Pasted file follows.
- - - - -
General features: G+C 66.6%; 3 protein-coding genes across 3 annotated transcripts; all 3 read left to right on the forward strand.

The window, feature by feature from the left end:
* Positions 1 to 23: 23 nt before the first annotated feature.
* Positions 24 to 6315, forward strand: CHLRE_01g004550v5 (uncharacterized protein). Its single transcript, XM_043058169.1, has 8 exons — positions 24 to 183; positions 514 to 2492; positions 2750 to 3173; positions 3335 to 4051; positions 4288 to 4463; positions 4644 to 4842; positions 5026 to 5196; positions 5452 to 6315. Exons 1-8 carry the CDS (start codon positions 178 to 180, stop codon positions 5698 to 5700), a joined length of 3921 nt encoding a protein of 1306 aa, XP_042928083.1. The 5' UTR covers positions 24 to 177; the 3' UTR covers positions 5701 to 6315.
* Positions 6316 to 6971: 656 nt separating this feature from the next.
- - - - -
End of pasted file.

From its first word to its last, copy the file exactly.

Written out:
General features: G+C 66.6%; 3 protein-coding genes across 3 annotated transcripts; all 3 read left to right on the forward strand.

The window, feature by feature from the left end:
* Positions 1 to 23: 23 nt before the first annotated feature.
* Positions 24 to 6315, forward strand: CHLRE_01g004550v5 (uncharacterized protein). Its single transcript, XM_043058169.1, has 8 exons — positions 24 to 183; positions 514 to 2492; positions 2750 to 3173; positions 3335 to 4051; positions 4288 to 4463; positions 4644 to 4842; positions 5026 to 5196; positions 5452 to 6315. Exons 1-8 carry the CDS (start codon positions 178 to 180, stop codon positions 5698 to 5700), a joined length of 3921 nt encoding a protein of 1306 aa, XP_042928083.1. The 5' UTR covers positions 24 to 177; the 3' UTR covers positions 5701 to 6315.
* Positions 6316 to 6971: 656 nt separating this feature from the next.